Considering Ukraine is a close US ally – just ask John McCain – maybe a phone call to current Ukraine president, oligarch billionaire Poroshenko, should suffice?
To be sure, the factory itself would never admit this stunning allegation: last month, Yuzhmash denied reports that the factory complex was struggling for survival and selling its technologies abroad, in particular to China. Its website says the company does not, has not and will not participate in “the transfer of potentially dangerous technologies outside Ukraine.”
Making matters worse of the US “allies” in Ukraine, American investigators do not believe that denial, though they say there is no evidence that the government of President Petro O. Poroshenko, who recently visited the White House, had any knowledge or control over what was happening inside the complex.
The obvious implication here is that – if accurate – Ukraine had been working with North Korea for years, well into the administration of Barack Obama, the same president under whom the Ukraine coup was green light, which would also suggest that the current North Korean crisis is explicitly a consequence of Obama’s foreign policies.
Which is why we read the following amusing disclaimer in the NYT: “How the Russian-designed engines, called the RD-250, got to North Korea is still a mystery.”
Furthermore, Elleman told the NYT that the fact that the powerful engines did get to North Korea, despite a raft of United Nations sanctions, suggests a broad intelligence failure involving the many nations that monitor Pyongyang. Failure or perhaps just U.S. intel closing its eyes to what Ukraine may be doing through the back door.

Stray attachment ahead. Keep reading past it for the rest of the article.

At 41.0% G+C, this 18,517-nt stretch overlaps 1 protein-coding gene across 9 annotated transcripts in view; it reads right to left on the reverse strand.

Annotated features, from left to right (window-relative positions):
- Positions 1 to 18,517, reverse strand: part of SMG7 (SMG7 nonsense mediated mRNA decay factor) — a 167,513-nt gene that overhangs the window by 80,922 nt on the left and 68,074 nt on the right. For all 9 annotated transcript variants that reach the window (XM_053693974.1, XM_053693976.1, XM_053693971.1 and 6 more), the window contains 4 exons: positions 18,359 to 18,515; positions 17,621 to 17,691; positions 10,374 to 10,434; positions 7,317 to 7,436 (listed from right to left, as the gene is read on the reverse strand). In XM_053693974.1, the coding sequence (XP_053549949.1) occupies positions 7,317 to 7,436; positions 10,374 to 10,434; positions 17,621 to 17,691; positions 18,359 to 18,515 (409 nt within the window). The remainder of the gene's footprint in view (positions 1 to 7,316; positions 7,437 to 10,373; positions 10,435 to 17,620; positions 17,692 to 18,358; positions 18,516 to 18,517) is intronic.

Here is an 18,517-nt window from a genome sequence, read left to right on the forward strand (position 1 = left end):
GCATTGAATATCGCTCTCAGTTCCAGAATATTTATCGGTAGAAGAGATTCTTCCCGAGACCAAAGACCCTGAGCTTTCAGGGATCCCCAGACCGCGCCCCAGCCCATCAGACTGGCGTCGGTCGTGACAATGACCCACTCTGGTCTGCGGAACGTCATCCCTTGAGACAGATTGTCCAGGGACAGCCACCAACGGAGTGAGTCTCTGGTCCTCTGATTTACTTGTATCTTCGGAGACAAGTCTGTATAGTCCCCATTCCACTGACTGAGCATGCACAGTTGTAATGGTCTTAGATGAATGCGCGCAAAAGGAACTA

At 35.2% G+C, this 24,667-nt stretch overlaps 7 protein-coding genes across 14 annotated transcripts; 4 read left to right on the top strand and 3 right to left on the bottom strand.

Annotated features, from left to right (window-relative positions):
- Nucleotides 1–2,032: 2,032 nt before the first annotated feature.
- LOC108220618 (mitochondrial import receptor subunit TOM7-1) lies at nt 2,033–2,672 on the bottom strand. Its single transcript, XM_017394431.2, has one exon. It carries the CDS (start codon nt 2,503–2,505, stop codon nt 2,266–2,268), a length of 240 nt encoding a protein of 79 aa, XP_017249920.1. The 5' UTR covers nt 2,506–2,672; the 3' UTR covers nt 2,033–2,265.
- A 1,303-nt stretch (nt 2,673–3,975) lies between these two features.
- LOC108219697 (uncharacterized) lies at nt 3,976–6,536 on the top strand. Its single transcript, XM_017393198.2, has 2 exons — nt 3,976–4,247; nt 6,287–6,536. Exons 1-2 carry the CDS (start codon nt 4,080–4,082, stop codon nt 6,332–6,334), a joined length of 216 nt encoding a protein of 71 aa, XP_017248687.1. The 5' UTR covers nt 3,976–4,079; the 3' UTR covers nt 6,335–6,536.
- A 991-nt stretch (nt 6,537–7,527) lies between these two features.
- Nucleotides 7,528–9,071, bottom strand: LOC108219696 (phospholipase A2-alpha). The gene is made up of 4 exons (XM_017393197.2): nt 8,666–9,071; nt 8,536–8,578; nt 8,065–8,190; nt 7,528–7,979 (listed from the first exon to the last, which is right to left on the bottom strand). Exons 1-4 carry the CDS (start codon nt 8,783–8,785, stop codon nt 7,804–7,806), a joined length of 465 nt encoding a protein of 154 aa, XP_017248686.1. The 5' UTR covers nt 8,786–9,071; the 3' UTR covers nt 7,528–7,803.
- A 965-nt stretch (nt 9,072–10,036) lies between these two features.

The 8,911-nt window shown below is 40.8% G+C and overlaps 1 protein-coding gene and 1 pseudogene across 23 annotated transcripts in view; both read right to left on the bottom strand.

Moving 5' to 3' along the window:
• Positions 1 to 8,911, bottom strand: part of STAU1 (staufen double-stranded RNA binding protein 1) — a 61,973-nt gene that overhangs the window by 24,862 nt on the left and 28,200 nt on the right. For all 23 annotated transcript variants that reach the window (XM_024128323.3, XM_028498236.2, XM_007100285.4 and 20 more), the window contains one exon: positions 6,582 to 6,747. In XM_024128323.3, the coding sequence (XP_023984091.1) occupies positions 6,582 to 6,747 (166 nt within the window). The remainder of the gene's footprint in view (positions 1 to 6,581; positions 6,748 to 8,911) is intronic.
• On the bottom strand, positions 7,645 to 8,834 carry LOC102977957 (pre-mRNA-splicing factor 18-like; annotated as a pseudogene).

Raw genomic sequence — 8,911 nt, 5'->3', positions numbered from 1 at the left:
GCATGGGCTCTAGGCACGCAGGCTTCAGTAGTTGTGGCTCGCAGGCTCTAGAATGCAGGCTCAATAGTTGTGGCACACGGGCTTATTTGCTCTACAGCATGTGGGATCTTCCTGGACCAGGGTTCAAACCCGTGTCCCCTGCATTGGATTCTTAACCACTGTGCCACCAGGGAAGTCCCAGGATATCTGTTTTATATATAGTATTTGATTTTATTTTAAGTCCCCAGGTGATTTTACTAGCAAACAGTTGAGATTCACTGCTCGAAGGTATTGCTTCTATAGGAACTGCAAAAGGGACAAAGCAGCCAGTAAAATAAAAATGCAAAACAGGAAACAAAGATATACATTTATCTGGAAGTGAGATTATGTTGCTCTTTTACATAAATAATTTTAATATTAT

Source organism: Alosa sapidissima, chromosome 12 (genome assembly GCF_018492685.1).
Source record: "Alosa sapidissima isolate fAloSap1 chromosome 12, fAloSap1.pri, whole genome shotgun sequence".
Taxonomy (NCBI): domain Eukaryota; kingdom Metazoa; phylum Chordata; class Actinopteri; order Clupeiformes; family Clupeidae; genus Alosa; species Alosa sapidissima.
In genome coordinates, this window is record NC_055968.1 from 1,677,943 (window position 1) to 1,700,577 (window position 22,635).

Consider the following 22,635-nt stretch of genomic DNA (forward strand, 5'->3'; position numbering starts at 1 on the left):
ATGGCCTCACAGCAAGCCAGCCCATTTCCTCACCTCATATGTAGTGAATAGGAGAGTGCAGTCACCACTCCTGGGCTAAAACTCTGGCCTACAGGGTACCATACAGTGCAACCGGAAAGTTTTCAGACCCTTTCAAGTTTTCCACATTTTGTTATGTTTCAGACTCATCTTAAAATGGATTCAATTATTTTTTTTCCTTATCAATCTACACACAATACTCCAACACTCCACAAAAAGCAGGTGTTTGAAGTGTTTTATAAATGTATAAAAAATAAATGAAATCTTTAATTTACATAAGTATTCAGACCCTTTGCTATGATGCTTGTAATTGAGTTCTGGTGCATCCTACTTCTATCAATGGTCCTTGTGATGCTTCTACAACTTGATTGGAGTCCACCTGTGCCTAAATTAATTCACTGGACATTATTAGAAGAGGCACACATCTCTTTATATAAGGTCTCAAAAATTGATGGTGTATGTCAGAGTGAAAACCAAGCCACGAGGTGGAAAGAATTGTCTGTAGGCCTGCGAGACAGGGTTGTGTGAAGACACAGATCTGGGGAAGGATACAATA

The NYT writes that
“it is unclear who is responsible for selling the rockets and the design knowledge, and intelligence officials have differing theories about the details. But Mr. Elleman makes a strong circumstantial case that would implicate the deteriorating factory complex and its underemployed engineers. “I feel for those guys,” said Mr. Elleman, who visited the factory repeatedly a decade ago while working on federal projects to curb weapon threats. “They don’t want to do bad things.”
One can only imagine what Elleman would “feel for those guys” if the factory turned out to be Russian, or Chinese.
Describing North Korea’s long history of smuggling rocket technology over the decades – mostly from the former USSR – the NYT writes that eventually, the North turned to an alternative front of engine secrets — the Yuzhmash plant in Ukraine, as well as its design bureau, Yuzhnoye. The team’s engines were potentially easier to copy because they were designed not for cramped submarines but roomier land-based missiles. That simplified the engineering.
Economically, the plant and design bureau faced new headwinds after Russia in early 2014 invaded and annexed Crimea, a part of Ukraine. Relations between the two nations turned icy, and Moscow withdrew plans to have Yuzhmash make new versions of the SS-18 missile. In July 2014, a report for the Carnegie Endowment for International Peace warned that such economic upset could put Ukrainian missile and atomic experts “out of work and could expose their crucial know-how to rogue regimes and proliferators.”